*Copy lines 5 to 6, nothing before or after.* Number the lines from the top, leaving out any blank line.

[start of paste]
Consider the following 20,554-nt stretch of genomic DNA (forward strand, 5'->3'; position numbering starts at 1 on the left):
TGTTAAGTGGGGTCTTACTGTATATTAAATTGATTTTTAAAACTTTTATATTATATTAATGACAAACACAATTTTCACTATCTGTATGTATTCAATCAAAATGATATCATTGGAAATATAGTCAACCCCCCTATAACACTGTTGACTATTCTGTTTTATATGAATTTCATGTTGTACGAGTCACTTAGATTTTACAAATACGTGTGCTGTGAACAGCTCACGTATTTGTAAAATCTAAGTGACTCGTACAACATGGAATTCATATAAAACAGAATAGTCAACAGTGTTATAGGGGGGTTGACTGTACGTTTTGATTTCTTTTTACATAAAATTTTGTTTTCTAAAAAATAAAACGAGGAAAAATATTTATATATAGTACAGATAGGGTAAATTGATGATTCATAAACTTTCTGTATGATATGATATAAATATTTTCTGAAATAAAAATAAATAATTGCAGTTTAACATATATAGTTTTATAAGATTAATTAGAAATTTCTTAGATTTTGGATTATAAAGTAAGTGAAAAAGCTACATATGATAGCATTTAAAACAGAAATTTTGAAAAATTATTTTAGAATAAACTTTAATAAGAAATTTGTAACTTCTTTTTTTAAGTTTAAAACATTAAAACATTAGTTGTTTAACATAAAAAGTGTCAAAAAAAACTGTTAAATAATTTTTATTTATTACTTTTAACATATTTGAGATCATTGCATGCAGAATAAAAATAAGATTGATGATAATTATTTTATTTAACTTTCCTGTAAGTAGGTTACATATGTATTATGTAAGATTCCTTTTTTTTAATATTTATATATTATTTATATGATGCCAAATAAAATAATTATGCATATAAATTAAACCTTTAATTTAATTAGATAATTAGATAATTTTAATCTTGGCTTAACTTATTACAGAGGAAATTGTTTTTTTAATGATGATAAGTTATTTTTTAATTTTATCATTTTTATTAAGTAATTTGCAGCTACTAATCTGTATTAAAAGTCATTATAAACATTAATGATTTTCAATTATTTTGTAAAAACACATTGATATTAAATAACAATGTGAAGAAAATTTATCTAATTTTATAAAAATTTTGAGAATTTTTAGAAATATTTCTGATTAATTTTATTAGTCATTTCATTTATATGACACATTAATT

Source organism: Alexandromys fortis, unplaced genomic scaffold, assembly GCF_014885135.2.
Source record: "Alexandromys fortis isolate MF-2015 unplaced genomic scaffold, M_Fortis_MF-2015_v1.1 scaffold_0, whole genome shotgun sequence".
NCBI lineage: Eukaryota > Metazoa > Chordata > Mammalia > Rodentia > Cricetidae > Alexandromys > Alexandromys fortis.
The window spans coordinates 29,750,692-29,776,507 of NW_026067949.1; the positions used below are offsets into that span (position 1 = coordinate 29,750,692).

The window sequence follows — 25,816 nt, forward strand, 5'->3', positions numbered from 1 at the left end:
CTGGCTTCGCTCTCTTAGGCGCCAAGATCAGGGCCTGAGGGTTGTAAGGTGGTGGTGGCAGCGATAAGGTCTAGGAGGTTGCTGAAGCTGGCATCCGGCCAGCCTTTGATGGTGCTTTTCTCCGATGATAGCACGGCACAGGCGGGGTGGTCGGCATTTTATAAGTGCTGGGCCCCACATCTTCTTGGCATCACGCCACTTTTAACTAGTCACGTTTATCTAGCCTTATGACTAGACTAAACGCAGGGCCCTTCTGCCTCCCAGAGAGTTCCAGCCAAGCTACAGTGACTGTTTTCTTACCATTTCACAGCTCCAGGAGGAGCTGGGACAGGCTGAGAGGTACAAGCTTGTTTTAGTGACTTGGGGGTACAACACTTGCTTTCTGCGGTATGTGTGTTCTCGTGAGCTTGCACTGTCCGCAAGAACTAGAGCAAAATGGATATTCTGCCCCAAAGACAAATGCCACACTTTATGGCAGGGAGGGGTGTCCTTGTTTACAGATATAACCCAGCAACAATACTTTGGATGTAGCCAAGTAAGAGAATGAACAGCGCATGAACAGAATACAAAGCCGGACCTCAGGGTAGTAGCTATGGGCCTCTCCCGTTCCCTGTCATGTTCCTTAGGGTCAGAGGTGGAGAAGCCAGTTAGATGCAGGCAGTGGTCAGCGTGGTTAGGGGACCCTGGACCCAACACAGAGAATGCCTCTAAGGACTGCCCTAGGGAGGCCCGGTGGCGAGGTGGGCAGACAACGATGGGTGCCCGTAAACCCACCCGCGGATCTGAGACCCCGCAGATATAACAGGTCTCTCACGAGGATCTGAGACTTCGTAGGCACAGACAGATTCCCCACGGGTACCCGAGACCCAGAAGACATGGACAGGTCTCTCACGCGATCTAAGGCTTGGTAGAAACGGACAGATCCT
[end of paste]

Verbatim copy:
NCBI lineage: Eukaryota > Metazoa > Chordata > Mammalia > Rodentia > Cricetidae > Alexandromys > Alexandromys fortis.
The window spans coordinates 29,750,692-29,776,507 of NW_026067949.1; the positions used below are offsets into that span (position 1 = coordinate 29,750,692).